Tam's Noodle House 譚仔麵食 in San Gabriel

Dropped by this intriguing Cantonese style Noodle House a couple weeks back to see what it was all about.

Arrived on a weekday close to noon, and managed to grab the last parking spot in the plaza.

They have several covered outdoor tables, and indoor dining (with air conditioning) was available. I opted to sit down to beat the 90F heat.

There were so many choices on the menu. The setup is more like a Cantonese won ton themed noodle shop, along with lots of other Hong Kong cafe offerings.

Online reviews suggest that the most popular items are either won ton noodles, steamed rice rolls, or wide egg noodles lo mein with wontons and beef brisket. However I did a little more research and asked the waitress before deciding. As I had a late breakfast earlier, one order of noodles was all I could handle.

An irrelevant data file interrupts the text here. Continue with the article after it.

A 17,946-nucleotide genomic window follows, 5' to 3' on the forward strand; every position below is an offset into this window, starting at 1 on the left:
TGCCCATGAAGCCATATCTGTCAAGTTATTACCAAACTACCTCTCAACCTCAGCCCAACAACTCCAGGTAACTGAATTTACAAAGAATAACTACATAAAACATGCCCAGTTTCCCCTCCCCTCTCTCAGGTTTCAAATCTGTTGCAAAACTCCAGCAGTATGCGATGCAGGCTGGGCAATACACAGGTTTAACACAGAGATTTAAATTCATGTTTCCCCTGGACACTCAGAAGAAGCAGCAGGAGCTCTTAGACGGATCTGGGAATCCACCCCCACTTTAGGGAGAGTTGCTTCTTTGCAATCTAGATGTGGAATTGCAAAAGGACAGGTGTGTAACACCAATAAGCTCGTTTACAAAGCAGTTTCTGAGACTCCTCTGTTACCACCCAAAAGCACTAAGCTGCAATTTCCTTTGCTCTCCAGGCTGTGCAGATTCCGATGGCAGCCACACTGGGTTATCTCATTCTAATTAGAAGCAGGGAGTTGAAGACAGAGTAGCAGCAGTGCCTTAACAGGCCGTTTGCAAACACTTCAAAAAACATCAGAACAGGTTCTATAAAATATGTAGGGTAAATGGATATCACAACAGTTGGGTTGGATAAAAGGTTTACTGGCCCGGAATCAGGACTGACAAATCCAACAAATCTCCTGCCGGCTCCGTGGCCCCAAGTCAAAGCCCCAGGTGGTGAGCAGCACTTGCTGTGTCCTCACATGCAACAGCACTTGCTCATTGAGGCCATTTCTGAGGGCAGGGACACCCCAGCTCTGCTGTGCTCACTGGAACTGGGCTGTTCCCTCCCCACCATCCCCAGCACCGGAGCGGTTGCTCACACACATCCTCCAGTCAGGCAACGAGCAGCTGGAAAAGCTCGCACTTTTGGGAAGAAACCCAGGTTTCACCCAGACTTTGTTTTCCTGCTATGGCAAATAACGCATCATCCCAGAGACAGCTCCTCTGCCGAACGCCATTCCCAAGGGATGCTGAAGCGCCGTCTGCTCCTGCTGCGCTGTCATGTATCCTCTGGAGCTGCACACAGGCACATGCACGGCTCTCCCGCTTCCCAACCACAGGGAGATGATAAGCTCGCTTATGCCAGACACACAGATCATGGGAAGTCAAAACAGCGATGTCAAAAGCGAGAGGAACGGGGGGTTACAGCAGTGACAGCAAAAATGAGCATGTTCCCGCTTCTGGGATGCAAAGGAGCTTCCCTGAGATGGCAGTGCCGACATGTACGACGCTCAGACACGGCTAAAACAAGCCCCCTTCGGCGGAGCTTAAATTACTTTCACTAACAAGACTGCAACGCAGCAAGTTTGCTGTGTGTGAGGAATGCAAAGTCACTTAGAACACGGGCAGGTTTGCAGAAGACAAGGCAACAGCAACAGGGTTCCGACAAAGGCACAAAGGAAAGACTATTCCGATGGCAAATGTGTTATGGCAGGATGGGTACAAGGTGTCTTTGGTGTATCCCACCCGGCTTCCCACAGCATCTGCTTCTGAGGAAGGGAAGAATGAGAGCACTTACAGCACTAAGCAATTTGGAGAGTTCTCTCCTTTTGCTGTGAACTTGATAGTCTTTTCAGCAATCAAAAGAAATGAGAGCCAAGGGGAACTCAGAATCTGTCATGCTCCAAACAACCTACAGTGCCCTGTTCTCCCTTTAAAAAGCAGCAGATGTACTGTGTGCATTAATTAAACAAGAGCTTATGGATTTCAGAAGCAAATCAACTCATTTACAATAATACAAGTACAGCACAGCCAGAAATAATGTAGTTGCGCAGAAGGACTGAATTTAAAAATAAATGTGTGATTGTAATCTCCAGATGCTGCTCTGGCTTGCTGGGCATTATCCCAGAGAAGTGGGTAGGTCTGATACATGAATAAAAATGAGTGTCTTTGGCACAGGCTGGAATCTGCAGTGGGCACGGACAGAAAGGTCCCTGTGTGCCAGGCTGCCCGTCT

I ended up with thin/regular egg noodles, with won tons, and fish paste, with broth on the side. What’s interesting to note that is not explained with enough detail on the menu, is that the noodles are all made in house (I did not press if the noodles were pressed/kneaded with bamboo pole). There are actually three types of noodles: the regular thin egg noodles for noodles soup, which are actually made with duck eggs according to the waitress. Then for brothless noodles or lo mein, they have noodles that contain shrimp roe, and come in thick/wide noodles, or thin.

The fish paste has very interesting fluffy texture, and was fairly smooth (not so easy to pickup with chopsticks), alongside some herbs or seasonings. So this is more about enjoying its texture… some old school Cantonese shops might use this as a filling for steamed rice rolls, and other dishes may involve steaming it with tofu. It’s an easy boneless dish for children and elderly too. The fish paste otherwise is fairly light, but could use some additional table side seasoning to make it more enjoyable.

The wontons were on the large side, and seemed to lean more with heavier ratio in pork than shrimp. These were just ok to me and otherwise would not pass muster for Hong Kong expats that crave the traditional version.